Clinical Review & Education Clinical Problem Solving | RADIOLOGY Oscar Trujillo, MD, MS; Justin Cohen, MD; Marc Cohen, MD; C. Douglas Phillips, MD A B C D Figure. Sagittal views of a patient with a neck mass. A, Computed tomographic scan of the neck with intravenous contrast. B, Magnetic resonance imaging examination demonstrating the mass compressed by the endotracheal catheter. C, Intraoperative image. D, Resection in a submucosal plane with scissors under microlaryngoscopy. Awomaninher50s with a history of hypertension and chronic back no respiratory distress. The primary team administered dexametha- pain presented to the emergency department. She had been discov- sonesodiumphosphateandconsultedtheotolaryngologyservice.On ered unresponsive in bed, was apneic, and was intubated in the field. examination, her vital signs were within normal limits, she was non- She had experienced multiple episodes of emesis. At presentation, a verbalbutinnoacutedistress,herbreathingunlaboredandsilent,with computed tomographic (CT) scan demonstrated diffuse subarach- no stridor or stertor. Passing a flexible fiber-optic laryngoscope con- noid hemorrhage, intraventricular hemorrhage, and communicating firmedthepresenceofanapparentsubmucosalmassthateitherorigi- hydrocephaluswithtonsillarandcentralherniation.Shereceivedman- nated from the epiglottis or deep to a severely edematous right ary- nitolandanemergentextraventriculardrain.Duringherhospitalstay, epiglottic (AE) fold or arytenoid, or completely obstructed the vocal a cerebral aneurysm was successfully treated by an endovascular cords from view. The mass did not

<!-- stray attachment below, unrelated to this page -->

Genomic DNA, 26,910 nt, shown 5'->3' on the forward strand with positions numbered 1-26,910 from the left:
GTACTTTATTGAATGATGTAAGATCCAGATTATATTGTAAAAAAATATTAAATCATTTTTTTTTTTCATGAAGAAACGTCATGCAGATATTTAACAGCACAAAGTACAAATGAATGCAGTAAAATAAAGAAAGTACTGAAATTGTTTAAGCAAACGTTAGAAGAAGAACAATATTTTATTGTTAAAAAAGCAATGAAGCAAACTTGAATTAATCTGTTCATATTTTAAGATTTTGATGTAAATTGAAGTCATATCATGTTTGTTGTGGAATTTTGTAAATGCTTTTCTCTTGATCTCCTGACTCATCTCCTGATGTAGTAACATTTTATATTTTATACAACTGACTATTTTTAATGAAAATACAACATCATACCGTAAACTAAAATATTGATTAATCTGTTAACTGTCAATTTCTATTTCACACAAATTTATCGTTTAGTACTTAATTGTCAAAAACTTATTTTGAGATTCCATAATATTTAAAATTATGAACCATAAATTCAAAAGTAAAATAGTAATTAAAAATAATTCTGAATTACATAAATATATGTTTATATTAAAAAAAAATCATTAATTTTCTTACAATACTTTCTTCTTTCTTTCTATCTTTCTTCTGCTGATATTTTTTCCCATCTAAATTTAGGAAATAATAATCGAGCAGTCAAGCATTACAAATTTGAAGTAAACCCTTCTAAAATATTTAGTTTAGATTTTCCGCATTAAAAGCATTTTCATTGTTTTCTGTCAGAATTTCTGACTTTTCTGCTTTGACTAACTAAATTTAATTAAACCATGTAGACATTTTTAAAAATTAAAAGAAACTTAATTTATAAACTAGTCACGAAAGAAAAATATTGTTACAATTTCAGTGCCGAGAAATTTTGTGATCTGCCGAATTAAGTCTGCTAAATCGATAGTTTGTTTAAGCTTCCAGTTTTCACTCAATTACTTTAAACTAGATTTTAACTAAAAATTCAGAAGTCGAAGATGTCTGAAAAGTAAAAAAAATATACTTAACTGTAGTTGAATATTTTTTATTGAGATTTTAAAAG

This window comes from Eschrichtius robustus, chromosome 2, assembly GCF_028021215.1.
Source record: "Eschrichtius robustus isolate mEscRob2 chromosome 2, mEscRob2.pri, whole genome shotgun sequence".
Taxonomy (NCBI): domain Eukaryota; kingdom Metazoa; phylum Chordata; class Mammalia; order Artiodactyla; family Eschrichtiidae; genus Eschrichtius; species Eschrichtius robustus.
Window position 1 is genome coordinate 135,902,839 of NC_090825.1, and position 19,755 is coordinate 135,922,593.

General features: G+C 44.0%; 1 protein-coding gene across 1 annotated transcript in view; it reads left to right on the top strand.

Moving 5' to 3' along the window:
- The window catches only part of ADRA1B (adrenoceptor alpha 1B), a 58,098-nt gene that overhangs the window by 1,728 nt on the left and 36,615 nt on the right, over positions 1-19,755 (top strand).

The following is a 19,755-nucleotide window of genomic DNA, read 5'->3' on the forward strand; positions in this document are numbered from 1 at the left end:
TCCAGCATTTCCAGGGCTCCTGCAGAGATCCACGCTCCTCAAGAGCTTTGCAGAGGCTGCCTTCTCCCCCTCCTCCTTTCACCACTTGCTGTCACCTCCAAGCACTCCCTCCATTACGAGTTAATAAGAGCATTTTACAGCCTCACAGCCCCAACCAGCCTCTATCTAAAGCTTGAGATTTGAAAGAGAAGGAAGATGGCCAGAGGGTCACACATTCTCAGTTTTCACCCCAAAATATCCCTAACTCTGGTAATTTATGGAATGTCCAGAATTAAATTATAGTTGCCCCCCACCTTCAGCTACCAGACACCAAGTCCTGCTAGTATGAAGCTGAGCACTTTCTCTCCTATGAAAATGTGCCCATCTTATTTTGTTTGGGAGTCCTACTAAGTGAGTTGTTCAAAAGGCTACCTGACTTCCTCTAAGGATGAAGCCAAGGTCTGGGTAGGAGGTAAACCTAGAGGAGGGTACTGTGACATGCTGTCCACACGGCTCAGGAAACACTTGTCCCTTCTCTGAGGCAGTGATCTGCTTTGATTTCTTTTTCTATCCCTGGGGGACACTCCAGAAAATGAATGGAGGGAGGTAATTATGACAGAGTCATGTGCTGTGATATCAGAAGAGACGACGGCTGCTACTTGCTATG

JAMA Otolaryngology - Head & Neck Surgery – American Medical Association
Published: Aug 1, 2014
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